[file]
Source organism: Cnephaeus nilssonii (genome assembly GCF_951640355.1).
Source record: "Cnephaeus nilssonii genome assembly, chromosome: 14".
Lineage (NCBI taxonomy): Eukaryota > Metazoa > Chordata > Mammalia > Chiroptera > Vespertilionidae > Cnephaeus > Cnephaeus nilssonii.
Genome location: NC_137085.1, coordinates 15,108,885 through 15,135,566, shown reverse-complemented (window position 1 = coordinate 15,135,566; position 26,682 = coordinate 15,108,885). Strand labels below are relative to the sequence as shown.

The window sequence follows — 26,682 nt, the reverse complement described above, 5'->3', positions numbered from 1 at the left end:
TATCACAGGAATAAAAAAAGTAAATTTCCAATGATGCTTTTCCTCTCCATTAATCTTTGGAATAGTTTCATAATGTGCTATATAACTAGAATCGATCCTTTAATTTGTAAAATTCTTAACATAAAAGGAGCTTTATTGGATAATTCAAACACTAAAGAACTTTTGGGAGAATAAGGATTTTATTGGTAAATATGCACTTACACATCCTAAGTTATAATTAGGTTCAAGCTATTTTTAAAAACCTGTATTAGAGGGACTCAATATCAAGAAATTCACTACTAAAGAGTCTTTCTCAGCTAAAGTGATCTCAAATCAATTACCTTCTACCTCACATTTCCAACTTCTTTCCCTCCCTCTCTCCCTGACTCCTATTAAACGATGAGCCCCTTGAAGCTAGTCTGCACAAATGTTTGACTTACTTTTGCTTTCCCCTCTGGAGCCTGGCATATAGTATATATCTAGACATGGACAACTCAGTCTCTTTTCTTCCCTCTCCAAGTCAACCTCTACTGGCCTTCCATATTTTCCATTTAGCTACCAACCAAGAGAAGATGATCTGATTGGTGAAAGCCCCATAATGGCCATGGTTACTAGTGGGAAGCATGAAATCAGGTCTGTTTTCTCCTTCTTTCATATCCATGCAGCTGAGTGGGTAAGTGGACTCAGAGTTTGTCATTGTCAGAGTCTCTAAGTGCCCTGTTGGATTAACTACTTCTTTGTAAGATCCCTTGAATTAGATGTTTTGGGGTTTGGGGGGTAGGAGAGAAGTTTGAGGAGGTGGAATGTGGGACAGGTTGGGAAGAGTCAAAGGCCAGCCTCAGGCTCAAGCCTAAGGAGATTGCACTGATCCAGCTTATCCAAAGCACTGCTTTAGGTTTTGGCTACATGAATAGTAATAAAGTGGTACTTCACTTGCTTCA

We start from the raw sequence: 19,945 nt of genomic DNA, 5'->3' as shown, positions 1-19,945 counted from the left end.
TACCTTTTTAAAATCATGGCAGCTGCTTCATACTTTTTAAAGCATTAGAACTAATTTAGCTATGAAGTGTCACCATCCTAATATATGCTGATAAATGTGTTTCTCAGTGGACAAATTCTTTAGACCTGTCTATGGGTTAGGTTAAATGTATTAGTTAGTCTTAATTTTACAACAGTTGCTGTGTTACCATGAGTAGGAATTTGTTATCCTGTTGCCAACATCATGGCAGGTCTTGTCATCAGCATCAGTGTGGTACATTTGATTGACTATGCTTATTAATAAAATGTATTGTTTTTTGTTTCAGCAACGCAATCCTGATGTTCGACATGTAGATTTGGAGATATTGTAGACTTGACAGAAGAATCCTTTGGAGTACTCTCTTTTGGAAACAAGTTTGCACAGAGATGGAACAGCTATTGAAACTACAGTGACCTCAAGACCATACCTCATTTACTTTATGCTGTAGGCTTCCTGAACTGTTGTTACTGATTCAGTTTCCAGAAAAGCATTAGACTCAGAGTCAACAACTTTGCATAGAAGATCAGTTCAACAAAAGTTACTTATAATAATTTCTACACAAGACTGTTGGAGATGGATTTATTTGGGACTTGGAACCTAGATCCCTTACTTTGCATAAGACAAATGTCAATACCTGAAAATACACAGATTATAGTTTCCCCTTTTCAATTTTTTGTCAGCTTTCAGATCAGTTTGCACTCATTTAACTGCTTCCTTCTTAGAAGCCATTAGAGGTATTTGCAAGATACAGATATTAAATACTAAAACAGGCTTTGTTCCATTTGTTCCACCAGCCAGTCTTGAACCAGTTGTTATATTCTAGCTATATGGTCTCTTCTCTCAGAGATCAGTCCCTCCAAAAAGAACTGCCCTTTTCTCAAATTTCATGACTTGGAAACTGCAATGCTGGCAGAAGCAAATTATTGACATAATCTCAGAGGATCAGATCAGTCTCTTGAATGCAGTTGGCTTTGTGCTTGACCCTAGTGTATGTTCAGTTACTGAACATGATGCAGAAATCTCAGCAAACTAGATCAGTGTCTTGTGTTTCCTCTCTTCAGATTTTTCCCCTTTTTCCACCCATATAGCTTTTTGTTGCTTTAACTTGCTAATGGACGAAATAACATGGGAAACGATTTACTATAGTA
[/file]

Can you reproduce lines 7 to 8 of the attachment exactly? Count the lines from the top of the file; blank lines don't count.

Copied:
We start from the raw sequence: 19,945 nt of genomic DNA, 5'->3' as shown, positions 1-19,945 counted from the left end.
TACCTTTTTAAAATCATGGCAGCTGCTTCATACTTTTTAAAGCATTAGAACTAATTTAGCTATGAAGTGTCACCATCCTAATATATGCTGATAAATGTGTTTCTCAGTGGACAAATTCTTTAGACCTGTCTATGGGTTAGGTTAAATGTATTAGTTAGTCTTAATTTTACAACAGTTGCTGTGTTACCATGAGTAGGAATTTGTTATCCTGTTGCCAACATCATGGCAGGTCTTGTCATCAGCATCAGTGTGGTACATTTGATTGACTATGCTTATTAATAAAATGTATTGTTTTTTGTTTCAGCAACGCAATCCTGATGTTCGACATGTAGATTTGGAGATATTGTAGACTTGACAGAAGAATCCTTTGGAGTACTCTCTTTTGGAAACAAGTTTGCACAGAGATGGAACAGCTATTGAAACTACAGTGACCTCAAGACCATACCTCATTTACTTTATGCTGTAGGCTTCCTGAACTGTTGTTACTGATTCAGTTTCCAGAAAAGCATTAGACTCAGAGTCAACAACTTTGCATAGAAGATCAGTTCAACAAAAGTTACTTATAATAATTTCTACACAAGACTGTTGGAGATGGATTTATTTGGGACTTGGAACCTAGATCCCTTACTTTGCATAAGACAAATGTCAATACCTGAAAATACACAGATTATAGTTTCCCCTTTTCAATTTTTTGTCAGCTTTCAGATCAGTTTGCACTCATTTAACTGCTTCCTTCTTAGAAGCCATTAGAGGTATTTGCAAGATACAGATATTAAATACTAAAACAGGCTTTGTTCCATTTGTTCCACCAGCCAGTCTTGAACCAGTTGTTATATTCTAGCTATATGGTCTCTTCTCTCAGAGATCAGTCCCTCCAAAAAGAACTGCCCTTTTCTCAAATTTCATGACTTGGAAACTGCAATGCTGGCAGAAGCAAATTATTGACATAATCTCAGAGGATCAGATCAGTCTCTTGAATGCAGTTGGCTTTGTGCTTGACCCTAGTGTATGTTCAGTTACTGAACATGATGCAGAAATCTCAGCAAACTAGATCAGTGTCTTGTGTTTCCTCTCTTCAGATTTTTCCCCTTTTTCCACCCATATAGCTTTTTGTTGCTTTAACTTGCTAATGGACGAAATAACATGGGAAACGATTTACTATAGTA